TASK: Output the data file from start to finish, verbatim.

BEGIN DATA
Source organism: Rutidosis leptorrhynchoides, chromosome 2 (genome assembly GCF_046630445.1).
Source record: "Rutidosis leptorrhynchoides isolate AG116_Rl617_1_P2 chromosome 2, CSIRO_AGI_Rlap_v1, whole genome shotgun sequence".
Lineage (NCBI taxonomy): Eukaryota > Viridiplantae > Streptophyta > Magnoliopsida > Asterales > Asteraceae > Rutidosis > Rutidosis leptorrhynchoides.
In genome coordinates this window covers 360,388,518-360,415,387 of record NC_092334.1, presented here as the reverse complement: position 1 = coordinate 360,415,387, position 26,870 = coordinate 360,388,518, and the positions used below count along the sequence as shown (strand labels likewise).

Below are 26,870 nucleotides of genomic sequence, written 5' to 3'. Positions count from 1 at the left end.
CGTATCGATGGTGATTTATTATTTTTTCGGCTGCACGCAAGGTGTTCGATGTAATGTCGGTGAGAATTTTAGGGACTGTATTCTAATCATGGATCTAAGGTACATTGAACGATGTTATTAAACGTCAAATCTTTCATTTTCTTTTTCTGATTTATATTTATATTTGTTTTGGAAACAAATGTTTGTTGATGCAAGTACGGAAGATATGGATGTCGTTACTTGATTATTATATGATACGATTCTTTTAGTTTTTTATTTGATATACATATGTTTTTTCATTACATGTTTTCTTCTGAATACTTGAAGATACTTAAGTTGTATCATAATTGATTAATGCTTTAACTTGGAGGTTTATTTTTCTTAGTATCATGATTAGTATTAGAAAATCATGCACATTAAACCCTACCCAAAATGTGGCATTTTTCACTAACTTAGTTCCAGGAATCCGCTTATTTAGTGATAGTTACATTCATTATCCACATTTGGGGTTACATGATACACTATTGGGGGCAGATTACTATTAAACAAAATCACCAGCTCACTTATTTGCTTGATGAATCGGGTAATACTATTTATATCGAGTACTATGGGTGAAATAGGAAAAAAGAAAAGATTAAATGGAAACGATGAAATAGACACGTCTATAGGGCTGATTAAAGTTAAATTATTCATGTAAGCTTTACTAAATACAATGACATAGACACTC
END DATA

Source organism: Rutidosis leptorrhynchoides, chromosome 2 (genome assembly GCF_046630445.1).
Source record: "Rutidosis leptorrhynchoides isolate AG116_Rl617_1_P2 chromosome 2, CSIRO_AGI_Rlap_v1, whole genome shotgun sequence".
Lineage (NCBI taxonomy): Eukaryota > Viridiplantae > Streptophyta > Magnoliopsida > Asterales > Asteraceae > Rutidosis > Rutidosis leptorrhynchoides.
In genome coordinates this window covers 360,388,518-360,415,387 of record NC_092334.1, presented here as the reverse complement: position 1 = coordinate 360,415,387, position 26,870 = coordinate 360,388,518, and the positions used below count along the sequence as shown (strand labels likewise).

Below are 26,870 nucleotides of genomic sequence, written 5' to 3'. Positions count from 1 at the left end.
CGTATCGATGGTGATTTATTATTTTTTCGGCTGCACGCAAGGTGTTCGATGTAATGTCGGTGAGAATTTTAGGGACTGTATTCTAATCATGGATCTAAGGTACATTGAACGATGTTATTAAACGTCAAATCTTTCATTTTCTTTTTCTGATTTATATTTATATTTGTTTTGGAAACAAATGTTTGTTGATGCAAGTACGGAAGATATGGATGTCGTTACTTGATTATTATATGATACGATTCTTTTAGTTTTTTATTTGATATACATATGTTTTTTCATTACATGTTTTCTTCTGAATACTTGAAGATACTTAAGTTGTATCATAATTGATTAATGCTTTAACTTGGAGGTTTATTTTTCTTAGTATCATGATTAGTATTAGAAAATCATGCACATTAAACCCTACCCAAAATGTGGCATTTTTCACTAACTTAGTTCCAGGAATCCGCTTATTTAGTGATAGTTACATTCATTATCCACATTTGGGGTTACATGATACACTATTGGGGGCAGATTACTATTAAACAAAATCACCAGCTCACTTATTTGCTTGATGAATCGGGTAATACTATTTATATCGAGTACTATGGGTGAAATAGGAAAAAAGAAAAGATTAAATGGAAACGATGAAATAGACACGTCTATAGGGCTGATTAAAGTTAAATTATTCATGTAAGCTTTACTAAATACAATGACATAGACACTC